Not all Limited Partnerships (LPs) are created equal
A Limited Partnership (LP) is a hybrid structure that enjoys many benefits due to its flexibility to be used in many forms and for virtually any purpose, that become popular over the last thirty years due to its tax transparency, separate legal personality, and its ability in taking on limited partners.
The NZLP is a relatively new structure taking form in 2008 through the New Zealand (NZ) Limited Partnership Act; though it is often viewed as having more restrictions and requirements than many ‘traditional’ offshore structures it makes up for it in its respectability and reputation
The SLP on the other hand, has a long-standing history that goes back over a hundred years to the Partnership Act of 1890.
It has both minimal reporting and financial requirements, as well as being apart of the European Union (EU)—making it a particular favourite.
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Both NZLP and a SLP structures can be used for tax planning, as a main fund vehicle or as a ‘participant’ - that is a ‘carried interest partner’. They also share a number of other commonalities, which include:
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Though both NZLP’s and SLP’s seem to share a number of similarities, which they do in terms of structure and uses, they differ in a number of respects.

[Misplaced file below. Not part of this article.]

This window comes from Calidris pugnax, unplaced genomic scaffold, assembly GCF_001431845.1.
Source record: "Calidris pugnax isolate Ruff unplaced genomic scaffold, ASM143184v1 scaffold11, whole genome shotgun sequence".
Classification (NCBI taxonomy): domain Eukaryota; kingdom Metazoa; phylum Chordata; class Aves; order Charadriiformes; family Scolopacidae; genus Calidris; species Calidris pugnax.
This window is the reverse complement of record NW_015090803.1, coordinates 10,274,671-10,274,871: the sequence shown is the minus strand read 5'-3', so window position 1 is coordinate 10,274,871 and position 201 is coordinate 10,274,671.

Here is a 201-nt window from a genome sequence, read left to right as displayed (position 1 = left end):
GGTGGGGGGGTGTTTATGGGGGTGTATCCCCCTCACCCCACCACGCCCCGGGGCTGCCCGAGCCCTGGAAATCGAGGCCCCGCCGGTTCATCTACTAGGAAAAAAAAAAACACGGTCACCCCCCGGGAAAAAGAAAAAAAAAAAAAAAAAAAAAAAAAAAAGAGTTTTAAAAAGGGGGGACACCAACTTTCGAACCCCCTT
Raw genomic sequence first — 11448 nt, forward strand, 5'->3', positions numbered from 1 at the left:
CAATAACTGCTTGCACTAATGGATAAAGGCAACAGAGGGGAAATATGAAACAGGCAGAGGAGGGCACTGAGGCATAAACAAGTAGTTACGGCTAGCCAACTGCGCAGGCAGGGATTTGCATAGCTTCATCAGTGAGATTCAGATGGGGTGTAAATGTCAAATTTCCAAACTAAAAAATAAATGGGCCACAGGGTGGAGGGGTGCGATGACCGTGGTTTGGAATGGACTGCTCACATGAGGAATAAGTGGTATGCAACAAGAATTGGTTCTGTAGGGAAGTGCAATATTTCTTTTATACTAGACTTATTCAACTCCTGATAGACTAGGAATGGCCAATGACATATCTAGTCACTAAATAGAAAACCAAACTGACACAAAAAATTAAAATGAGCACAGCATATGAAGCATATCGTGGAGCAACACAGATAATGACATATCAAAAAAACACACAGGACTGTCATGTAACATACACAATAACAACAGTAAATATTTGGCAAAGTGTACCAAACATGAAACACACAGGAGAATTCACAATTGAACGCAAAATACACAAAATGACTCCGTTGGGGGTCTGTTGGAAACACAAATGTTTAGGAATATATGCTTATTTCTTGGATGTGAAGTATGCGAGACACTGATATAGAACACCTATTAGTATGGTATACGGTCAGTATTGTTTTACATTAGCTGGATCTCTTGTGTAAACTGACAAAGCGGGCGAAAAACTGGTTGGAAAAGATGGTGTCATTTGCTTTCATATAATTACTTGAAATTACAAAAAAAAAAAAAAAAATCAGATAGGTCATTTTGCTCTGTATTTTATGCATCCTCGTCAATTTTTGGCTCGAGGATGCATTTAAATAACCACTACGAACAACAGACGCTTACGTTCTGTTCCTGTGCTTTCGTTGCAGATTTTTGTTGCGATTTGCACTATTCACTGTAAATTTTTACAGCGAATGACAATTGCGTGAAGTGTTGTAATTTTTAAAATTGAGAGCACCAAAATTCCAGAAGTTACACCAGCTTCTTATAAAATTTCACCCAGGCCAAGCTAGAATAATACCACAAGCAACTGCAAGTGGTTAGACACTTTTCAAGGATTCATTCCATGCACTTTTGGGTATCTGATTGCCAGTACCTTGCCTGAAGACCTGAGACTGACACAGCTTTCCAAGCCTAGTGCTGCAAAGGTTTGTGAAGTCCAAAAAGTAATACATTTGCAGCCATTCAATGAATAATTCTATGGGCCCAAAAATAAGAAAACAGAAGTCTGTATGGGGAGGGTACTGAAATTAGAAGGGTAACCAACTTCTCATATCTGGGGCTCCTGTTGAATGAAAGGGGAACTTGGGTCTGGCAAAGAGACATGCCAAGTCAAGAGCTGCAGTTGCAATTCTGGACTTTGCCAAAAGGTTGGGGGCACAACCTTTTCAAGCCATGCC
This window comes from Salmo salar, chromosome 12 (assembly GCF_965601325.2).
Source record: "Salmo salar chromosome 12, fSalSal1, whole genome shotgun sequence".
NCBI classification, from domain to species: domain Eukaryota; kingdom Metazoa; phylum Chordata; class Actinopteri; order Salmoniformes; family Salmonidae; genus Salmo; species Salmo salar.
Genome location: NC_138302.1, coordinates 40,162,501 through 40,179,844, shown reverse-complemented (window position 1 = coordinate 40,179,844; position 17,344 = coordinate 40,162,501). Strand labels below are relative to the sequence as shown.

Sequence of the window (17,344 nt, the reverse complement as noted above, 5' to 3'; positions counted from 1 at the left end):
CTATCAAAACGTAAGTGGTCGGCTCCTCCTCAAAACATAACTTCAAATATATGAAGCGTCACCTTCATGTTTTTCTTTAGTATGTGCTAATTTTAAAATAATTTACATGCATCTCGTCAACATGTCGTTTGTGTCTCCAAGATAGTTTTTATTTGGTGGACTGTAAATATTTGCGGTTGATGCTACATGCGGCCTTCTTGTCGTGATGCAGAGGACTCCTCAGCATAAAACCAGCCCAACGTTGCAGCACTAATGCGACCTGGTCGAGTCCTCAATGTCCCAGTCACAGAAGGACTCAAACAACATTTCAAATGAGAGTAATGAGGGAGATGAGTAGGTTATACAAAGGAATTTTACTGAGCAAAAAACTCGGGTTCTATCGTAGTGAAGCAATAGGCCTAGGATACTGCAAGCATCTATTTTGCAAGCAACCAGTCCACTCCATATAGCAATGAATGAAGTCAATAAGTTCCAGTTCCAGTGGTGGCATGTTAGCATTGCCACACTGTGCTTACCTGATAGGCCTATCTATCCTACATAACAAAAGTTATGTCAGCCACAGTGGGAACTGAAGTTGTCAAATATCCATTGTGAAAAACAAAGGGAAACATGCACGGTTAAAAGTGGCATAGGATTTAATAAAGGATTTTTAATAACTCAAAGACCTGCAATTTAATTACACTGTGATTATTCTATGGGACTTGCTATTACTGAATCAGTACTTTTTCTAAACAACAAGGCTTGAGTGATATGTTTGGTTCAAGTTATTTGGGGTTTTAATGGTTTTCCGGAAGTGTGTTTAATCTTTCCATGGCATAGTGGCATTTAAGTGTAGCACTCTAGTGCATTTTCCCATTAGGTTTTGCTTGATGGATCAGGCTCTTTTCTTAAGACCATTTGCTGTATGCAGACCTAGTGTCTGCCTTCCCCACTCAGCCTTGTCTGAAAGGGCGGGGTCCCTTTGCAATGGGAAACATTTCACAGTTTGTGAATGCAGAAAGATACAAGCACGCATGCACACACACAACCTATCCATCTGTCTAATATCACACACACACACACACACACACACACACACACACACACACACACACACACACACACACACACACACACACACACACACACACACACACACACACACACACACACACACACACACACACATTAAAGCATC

A NZLP has several more requirements than a SLP, some of which were recently instituted as a means to build local and international confidence in its financial system.
A NZLP requires: that a general partner be a local NZ resident and must submit details of its general partner to the Company Registry; whereas a SLP has no local resident member requirements and does not need to submit details of its beneficial owner.
Furthermore, a NZLP must file accounts, generally takes a bit longer to form a company and comes with a heavier price tag, while a SLP has no requirements to submit financial accounts, can be registered in a few days and is quite cheap in comparison.
The only downside to a SLP is that upon registration it requires that the principal place of business must be in Scotland, though it can be changed soon after formation.
Even though a NZLP comes with more requirements and generally with a few more hurdles to jump through, it does so to ensure consumer confidence in a way to affirm the high standards espoused by the government. Consequently, a NZLP is quite a rare vehicle that has given it an air of respect and exclusivity.
Nonetheless, there is a reason why a SLP’s popularity has tripled over the last decade, and by the looks of which it will continue to draw an increasingly larger share of the pie as it continues to entice investors through its lax and open requirements.
Please feel free to contact us whether a Scottish Limited Partnership (SLP) or a New Zealand Limited Partnership (NZLP) may be right for your unique circumstances.
Disclaimer: Offshore Protection strives to keep information on this website updated, however, laws and circumstances are subject to change. All information on this website is for reference purposes only and does not constitute legal or tax advice. Contact Offshore Protection for specific advice regarding your situation.